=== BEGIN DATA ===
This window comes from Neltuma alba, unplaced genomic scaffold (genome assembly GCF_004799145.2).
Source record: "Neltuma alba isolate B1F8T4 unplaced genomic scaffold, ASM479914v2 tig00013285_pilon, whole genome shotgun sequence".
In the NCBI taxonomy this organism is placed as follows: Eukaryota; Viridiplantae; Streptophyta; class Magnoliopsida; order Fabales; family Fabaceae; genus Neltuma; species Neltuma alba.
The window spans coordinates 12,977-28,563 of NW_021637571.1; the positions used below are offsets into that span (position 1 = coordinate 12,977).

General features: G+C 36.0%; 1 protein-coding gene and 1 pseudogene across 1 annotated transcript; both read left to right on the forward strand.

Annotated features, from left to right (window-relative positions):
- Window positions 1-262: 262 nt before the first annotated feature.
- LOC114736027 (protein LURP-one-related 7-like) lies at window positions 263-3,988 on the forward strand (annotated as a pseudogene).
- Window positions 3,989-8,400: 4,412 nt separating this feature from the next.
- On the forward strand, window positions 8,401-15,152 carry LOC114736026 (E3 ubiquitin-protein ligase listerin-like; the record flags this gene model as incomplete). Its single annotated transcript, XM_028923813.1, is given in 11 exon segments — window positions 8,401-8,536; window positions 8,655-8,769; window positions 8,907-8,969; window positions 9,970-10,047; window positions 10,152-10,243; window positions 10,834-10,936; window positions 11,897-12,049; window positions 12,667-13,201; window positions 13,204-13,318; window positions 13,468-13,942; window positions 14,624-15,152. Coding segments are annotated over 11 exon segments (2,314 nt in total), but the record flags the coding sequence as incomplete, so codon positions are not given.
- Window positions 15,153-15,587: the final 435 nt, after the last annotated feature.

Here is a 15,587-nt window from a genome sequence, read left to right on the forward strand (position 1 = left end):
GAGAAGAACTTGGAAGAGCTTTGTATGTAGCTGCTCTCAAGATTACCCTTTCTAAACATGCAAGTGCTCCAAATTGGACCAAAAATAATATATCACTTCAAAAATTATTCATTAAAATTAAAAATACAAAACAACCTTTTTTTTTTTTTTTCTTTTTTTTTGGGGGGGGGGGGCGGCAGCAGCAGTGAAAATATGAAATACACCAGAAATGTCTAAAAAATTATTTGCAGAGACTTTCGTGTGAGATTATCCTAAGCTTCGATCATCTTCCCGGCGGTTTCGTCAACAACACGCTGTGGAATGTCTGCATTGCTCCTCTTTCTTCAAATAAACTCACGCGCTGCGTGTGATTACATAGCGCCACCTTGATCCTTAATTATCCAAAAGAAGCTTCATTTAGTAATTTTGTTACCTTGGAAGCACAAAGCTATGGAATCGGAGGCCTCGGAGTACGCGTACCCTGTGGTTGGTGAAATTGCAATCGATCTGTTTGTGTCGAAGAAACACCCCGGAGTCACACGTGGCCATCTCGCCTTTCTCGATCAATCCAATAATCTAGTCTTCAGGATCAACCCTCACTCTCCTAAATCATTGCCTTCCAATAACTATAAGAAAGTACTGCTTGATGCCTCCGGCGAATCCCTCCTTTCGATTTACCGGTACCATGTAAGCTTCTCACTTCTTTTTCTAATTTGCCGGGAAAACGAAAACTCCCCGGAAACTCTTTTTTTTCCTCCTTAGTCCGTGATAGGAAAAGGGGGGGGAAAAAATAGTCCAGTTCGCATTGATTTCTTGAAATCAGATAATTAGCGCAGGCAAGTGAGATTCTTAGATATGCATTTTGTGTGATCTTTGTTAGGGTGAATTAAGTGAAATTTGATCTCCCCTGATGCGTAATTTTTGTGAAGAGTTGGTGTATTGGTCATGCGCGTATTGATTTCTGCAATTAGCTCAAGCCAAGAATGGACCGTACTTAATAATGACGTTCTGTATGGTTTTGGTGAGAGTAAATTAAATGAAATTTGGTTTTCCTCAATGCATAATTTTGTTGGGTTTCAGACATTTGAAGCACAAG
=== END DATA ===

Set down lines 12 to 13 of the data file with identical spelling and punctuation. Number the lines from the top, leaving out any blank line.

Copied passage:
Here is a 15,587-nt window from a genome sequence, read left to right on the forward strand (position 1 = left end):
GAGAAGAACTTGGAAGAGCTTTGTATGTAGCTGCTCTCAAGATTACCCTTTCTAAACATGCAAGTGCTCCAAATTGGACCAAAAATAATATATCACTTCAAAAATTATTCATTAAAATTAAAAATACAAAACAACCTTTTTTTTTTTTTTTCTTTTTTTTTGGGGGGGGGGGGCGGCAGCAGCAGTGAAAATATGAAATACACCAGAAATGTCTAAAAAATTATTTGCAGAGACTTTCGTGTGAGATTATCCTAAGCTTCGATCATCTTCCCGGCGGTTTCGTCAACAACACGCTGTGGAATGTCTGCATTGCTCCTCTTTCTTCAAATAAACTCACGCGCTGCGTGTGATTACATAGCGCCACCTTGATCCTTAATTATCCAAAAGAAGCTTCATTTAGTAATTTTGTTACCTTGGAAGCACAAAGCTATGGAATCGGAGGCCTCGGAGTACGCGTACCCTGTGGTTGGTGAAATTGCAATCGATCTGTTTGTGTCGAAGAAACACCCCGGAGTCACACGTGGCCATCTCGCCTTTCTCGATCAATCCAATAATCTAGTCTTCAGGATCAACCCTCACTCTCCTAAATCATTGCCTTCCAATAACTATAAGAAAGTACTGCTTGATGCCTCCGGCGAATCCCTCCTTTCGATTTACCGGTACCATGTAAGCTTCTCACTTCTTTTTCTAATTTGCCGGGAAAACGAAAACTCCCCGGAAACTCTTTTTTTTCCTCCTTAGTCCGTGATAGGAAAAGGGGGGGGAAAAAATAGTCCAGTTCGCATTGATTTCTTGAAATCAGATAATTAGCGCAGGCAAGTGAGATTCTTAGATATGCATTTTGTGTGATCTTTGTTAGGGTGAATTAAGTGAAATTTGATCTCCCCTGATGCGTAATTTTTGTGAAGAGTTGGTGTATTGGTCATGCGCGTATTGATTTCTGCAATTAGCTCAAGCCAAGAATGGACCGTACTTAATAATGACGTTCTGTATGGTTTTGGTGAGAGTAAATTAAATGAAATTTGGTTTTCCTCAATGCATAATTTTGTTGGGTTTCAGACATTTGAAGCACAAG